ICN2 'framework' document outlines action plan for better food and nutrition systems

By Nathan Gray

- Last updated on GMT

The WHO and FAO backed ICN2 framework document suggests 60 recommendations to improve food and nutrition systems globally.
The WHO and FAO backed ICN2 framework document suggests 60 recommendations to improve food and nutrition systems globally.

Related tags World health organisation Agriculture Nutrition

The UN Food and Agriculture Organisation (FAO) and World Health Organisation (WHO) have published a 60 point plan as part of a ‘framework for action’ to improve global food and nutrition systems.

The 2nd International Conference on Nutrition (#ICN2) in Rome last week brought together global leaders and stakeholders to confront the global problem of malnutrition in the biggest nutrition congress of its kind.

Based on the outcomes of the conference, the FAO and World Health Organisation (WHO) have published a new framework document that outlines points of action to improve health through nutrition and create a more sustainable food system for the growing global population.

The ‘commitments to action’ outcomes document includes a 60 action recommendations covering 15 key topic areas - from the promotion of sustainable food systems and healthy diets to improving international trade and investment and addressing global health systems to improve nutrition.

The voluntary framework aims to guide the implementation of the commitments of the Rome Declaration on Nutrition​ that was adopted last week. 

“Building on existing commitments, goals and targets, this Framework for Action provides a set of policy options and strategies which governments, acting in cooperation with other stakeholders, may incorporate, as appropriate, into their national nutrition, health, agriculture, development and investment plans, and consider in negotiating international agreements to achieve better nutrition for all,”​ states the WHO and FAO document.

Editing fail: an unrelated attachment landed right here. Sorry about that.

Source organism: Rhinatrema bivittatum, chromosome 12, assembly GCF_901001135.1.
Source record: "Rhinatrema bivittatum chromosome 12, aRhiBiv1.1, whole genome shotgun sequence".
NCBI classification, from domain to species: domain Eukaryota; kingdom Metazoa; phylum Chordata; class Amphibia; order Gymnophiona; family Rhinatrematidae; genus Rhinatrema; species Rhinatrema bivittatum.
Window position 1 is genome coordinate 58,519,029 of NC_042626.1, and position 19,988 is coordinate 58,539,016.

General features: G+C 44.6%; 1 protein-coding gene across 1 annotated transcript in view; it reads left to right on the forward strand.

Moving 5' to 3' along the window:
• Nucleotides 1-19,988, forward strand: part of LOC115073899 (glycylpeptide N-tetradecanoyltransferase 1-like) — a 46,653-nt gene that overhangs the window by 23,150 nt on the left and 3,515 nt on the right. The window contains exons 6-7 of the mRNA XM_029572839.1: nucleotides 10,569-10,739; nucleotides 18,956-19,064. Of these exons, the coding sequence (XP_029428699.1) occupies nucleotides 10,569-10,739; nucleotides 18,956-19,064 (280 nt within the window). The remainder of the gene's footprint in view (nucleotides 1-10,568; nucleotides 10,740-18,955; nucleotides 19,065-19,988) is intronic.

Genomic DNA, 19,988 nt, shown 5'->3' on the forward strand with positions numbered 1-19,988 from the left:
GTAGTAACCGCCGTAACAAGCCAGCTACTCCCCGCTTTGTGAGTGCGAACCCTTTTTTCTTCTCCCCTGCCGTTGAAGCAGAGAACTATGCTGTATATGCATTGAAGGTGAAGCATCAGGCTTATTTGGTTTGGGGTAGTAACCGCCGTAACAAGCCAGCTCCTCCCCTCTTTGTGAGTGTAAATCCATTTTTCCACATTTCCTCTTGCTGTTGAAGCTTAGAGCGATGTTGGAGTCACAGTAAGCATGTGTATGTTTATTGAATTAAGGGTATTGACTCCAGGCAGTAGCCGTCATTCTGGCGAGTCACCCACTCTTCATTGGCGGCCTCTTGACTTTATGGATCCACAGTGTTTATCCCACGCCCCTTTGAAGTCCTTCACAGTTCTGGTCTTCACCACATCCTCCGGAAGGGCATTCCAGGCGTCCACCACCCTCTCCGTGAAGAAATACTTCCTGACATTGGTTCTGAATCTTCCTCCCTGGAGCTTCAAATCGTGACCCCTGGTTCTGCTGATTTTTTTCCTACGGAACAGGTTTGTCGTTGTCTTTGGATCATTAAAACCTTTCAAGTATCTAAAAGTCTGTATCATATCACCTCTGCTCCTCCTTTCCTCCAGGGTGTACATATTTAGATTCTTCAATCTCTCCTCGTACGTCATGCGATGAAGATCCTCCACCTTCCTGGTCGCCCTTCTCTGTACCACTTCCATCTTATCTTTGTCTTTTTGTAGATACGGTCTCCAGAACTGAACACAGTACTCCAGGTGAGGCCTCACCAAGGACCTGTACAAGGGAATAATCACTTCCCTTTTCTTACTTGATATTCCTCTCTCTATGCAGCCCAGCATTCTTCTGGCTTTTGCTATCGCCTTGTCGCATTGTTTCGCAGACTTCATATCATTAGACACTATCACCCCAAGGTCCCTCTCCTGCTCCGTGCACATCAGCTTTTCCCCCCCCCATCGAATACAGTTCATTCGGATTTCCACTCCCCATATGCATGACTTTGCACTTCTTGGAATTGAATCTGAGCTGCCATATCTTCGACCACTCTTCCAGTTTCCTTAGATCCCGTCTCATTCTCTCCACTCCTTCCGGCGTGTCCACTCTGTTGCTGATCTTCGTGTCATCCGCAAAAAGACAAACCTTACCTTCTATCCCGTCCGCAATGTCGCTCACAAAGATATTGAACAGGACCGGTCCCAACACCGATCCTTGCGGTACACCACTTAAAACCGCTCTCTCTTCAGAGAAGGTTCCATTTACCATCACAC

A new framework

The action plan urges national governments – who have primary responsibility for taking action at country level – to, “consider the appropriateness of the recommended policies and actions in relation to national needs and conditions, as well as regional and national priorities, including in legal frameworks.”

The 60 point set of policy and programme options aims to create an enabling environment and to improve nutrition in all sectors and includes recommended actions in 15 key areas:

  1. Creating an enabling environment for effective action
  2. Sustainable food systems promoting healthy diets
  3. International trade and investment
  4. Nutrition education and information
  5. Social protection
  6. Strong and resilient health systems
  7. Promote, protect and support breastfeeding
  8. To address wasting
  9. To address stunting
  10. To address childhood overweight and obesity
  11. Anaemia in women of reproductive age
  12. Health services to improve nutrition
  13. Water, sanitation and hygiene
  14. Food safety and antimicrobial resistance
  15. Accountability

The WHO and FAO document also noted that ‘for the purpose of accountability’, the Framework for Action adopts existing global targets for improving maternal, infant and young child nutrition to be achieved by 2025 and for noncommunicable disease risk factor reduction.

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1 comment

A target for the reduction of birth defects?

Posted by Renée Jopp,

In May 2010 the 63rd WHA adopted the Resolution on Birth Defects WHA A63.R17 “to redress the limited focus to date on preventing and managing birth defects, especially in low- and middle-income countries. ... The resolution calls on Member States to prevent birth defects wherever possible...”

The Framework for Action and the Rome Declaration on Nutrition are two important documents with great potential. Unfortunately with regard to reproductive health, the main focus is on nutrition during pregnancy, and only on addressing anaemia in women of reproductive age. To "Provide daily iron and folic acid and other micronutrient supplementation to pregnant women as part of antenatal care" is important, yet to reduce the risk of birth defects such as Spina Bifida (and the associated Hydrocephalus) developing in pregnancy, women of childbearing age need folic acid supplements and foods rich in folate or foods fortified with folic acid well before they conceive (at least 4 weeks).

The WHO Resolution also states that the 63th WHA is deeply concerned that birth defects are not still recognized as priorities in public health. More than four years later this still seems to be the case...

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